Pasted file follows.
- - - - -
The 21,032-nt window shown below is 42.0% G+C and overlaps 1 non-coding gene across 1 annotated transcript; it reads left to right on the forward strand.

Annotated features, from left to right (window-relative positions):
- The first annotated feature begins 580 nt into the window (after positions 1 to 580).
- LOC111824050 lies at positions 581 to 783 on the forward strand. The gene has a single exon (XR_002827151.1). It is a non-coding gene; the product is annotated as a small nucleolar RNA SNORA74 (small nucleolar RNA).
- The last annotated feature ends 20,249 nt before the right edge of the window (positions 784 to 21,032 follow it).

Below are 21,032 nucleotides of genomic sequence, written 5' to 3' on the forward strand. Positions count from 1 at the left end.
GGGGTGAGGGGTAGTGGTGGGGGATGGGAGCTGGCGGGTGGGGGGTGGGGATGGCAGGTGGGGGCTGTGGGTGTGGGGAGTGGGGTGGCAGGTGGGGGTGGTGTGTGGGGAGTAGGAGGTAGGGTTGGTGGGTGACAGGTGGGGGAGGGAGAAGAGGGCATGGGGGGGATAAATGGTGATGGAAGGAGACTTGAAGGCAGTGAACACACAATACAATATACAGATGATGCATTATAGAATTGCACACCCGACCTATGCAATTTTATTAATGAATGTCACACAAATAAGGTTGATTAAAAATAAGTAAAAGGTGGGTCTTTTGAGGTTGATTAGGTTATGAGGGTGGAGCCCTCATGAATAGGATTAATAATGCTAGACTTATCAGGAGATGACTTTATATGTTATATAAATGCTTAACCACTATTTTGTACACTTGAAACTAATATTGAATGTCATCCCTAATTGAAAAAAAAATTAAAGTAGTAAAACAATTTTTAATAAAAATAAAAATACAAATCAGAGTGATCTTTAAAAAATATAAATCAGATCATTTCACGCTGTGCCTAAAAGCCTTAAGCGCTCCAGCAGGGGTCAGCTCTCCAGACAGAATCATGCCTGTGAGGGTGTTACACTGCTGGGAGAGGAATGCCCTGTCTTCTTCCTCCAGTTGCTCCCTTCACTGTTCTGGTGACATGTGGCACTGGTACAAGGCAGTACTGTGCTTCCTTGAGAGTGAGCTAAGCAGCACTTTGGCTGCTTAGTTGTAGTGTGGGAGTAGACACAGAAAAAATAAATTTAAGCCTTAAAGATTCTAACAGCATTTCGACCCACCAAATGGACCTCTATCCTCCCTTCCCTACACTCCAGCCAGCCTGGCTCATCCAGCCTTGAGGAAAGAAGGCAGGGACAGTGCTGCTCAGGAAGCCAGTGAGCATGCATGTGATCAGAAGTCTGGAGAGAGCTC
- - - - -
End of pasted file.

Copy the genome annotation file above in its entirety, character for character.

The 21,032-nt window shown below is 42.0% G+C and overlaps 1 non-coding gene across 1 annotated transcript; it reads left to right on the forward strand.

Annotated features, from left to right (window-relative positions):
- The first annotated feature begins 580 nt into the window (after positions 1 to 580).
- LOC111824050 lies at positions 581 to 783 on the forward strand. The gene has a single exon (XR_002827151.1). It is a non-coding gene; the product is annotated as a small nucleolar RNA SNORA74 (small nucleolar RNA).
- The last annotated feature ends 20,249 nt before the right edge of the window (positions 784 to 21,032 follow it).

Below are 21,032 nucleotides of genomic sequence, written 5' to 3' on the forward strand. Positions count from 1 at the left end.
GGGGTGAGGGGTAGTGGTGGGGGATGGGAGCTGGCGGGTGGGGGGTGGGGATGGCAGGTGGGGGCTGTGGGTGTGGGGAGTGGGGTGGCAGGTGGGGGTGGTGTGTGGGGAGTAGGAGGTAGGGTTGGTGGGTGACAGGTGGGGGAGGGAGAAGAGGGCATGGGGGGGATAAATGGTGATGGAAGGAGACTTGAAGGCAGTGAACACACAATACAATATACAGATGATGCATTATAGAATTGCACACCCGACCTATGCAATTTTATTAATGAATGTCACACAAATAAGGTTGATTAAAAATAAGTAAAAGGTGGGTCTTTTGAGGTTGATTAGGTTATGAGGGTGGAGCCCTCATGAATAGGATTAATAATGCTAGACTTATCAGGAGATGACTTTATATGTTATATAAATGCTTAACCACTATTTTGTACACTTGAAACTAATATTGAATGTCATCCCTAATTGAAAAAAAAATTAAAGTAGTAAAACAATTTTTAATAAAAATAAAAATACAAATCAGAGTGATCTTTAAAAAATATAAATCAGATCATTTCACGCTGTGCCTAAAAGCCTTAAGCGCTCCAGCAGGGGTCAGCTCTCCAGACAGAATCATGCCTGTGAGGGTGTTACACTGCTGGGAGAGGAATGCCCTGTCTTCTTCCTCCAGTTGCTCCCTTCACTGTTCTGGTGACATGTGGCACTGGTACAAGGCAGTACTGTGCTTCCTTGAGAGTGAGCTAAGCAGCACTTTGGCTGCTTAGTTGTAGTGTGGGAGTAGACACAGAAAAAATAAATTTAAGCCTTAAAGATTCTAACAGCATTTCGACCCACCAAATGGACCTCTATCCTCCCTTCCCTACACTCCAGCCAGCCTGGCTCATCCAGCCTTGAGGAAAGAAGGCAGGGACAGTGCTGCTCAGGAAGCCAGTGAGCATGCATGTGATCAGAAGTCTGGAGAGAGCTC